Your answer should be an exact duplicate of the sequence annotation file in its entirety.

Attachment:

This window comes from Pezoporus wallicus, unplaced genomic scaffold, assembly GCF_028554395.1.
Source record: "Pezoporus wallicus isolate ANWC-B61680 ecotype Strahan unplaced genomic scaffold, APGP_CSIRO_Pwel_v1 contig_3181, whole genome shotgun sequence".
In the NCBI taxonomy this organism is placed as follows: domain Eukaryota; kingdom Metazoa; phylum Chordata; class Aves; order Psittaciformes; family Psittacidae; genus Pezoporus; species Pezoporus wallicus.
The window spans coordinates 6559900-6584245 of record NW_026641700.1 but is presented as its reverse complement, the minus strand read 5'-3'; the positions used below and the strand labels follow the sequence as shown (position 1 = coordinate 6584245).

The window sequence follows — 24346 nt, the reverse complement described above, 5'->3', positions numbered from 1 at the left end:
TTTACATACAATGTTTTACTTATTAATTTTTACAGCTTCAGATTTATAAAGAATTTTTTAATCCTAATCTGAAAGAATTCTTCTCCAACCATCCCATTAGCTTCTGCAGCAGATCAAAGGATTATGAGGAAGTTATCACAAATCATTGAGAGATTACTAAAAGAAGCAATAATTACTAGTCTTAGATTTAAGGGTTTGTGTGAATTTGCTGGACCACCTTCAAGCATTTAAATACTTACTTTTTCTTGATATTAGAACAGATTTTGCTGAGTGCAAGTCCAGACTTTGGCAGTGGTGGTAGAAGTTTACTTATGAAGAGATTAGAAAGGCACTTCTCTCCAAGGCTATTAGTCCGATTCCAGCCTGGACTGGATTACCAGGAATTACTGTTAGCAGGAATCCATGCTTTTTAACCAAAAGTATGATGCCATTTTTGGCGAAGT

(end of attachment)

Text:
This window comes from Pezoporus wallicus, unplaced genomic scaffold, assembly GCF_028554395.1.
Source record: "Pezoporus wallicus isolate ANWC-B61680 ecotype Strahan unplaced genomic scaffold, APGP_CSIRO_Pwel_v1 contig_3181, whole genome shotgun sequence".
In the NCBI taxonomy this organism is placed as follows: domain Eukaryota; kingdom Metazoa; phylum Chordata; class Aves; order Psittaciformes; family Psittacidae; genus Pezoporus; species Pezoporus wallicus.
The window spans coordinates 6559900-6584245 of record NW_026641700.1 but is presented as its reverse complement, the minus strand read 5'-3'; the positions used below and the strand labels follow the sequence as shown (position 1 = coordinate 6584245).

The window sequence follows — 24346 nt, the reverse complement described above, 5'->3', positions numbered from 1 at the left end:
TTTACATACAATGTTTTACTTATTAATTTTTACAGCTTCAGATTTATAAAGAATTTTTTAATCCTAATCTGAAAGAATTCTTCTCCAACCATCCCATTAGCTTCTGCAGCAGATCAAAGGATTATGAGGAAGTTATCACAAATCATTGAGAGATTACTAAAAGAAGCAATAATTACTAGTCTTAGATTTAAGGGTTTGTGTGAATTTGCTGGACCACCTTCAAGCATTTAAATACTTACTTTTTCTTGATATTAGAACAGATTTTGCTGAGTGCAAGTCCAGACTTTGGCAGTGGTGGTAGAAGTTTACTTATGAAGAGATTAGAAAGGCACTTCTCTCCAAGGCTATTAGTCCGATTCCAGCCTGGACTGGATTACCAGGAATTACTGTTAGCAGGAATCCATGCTTTTTAACCAAAAGTATGATGCCATTTTTGGCGAAGT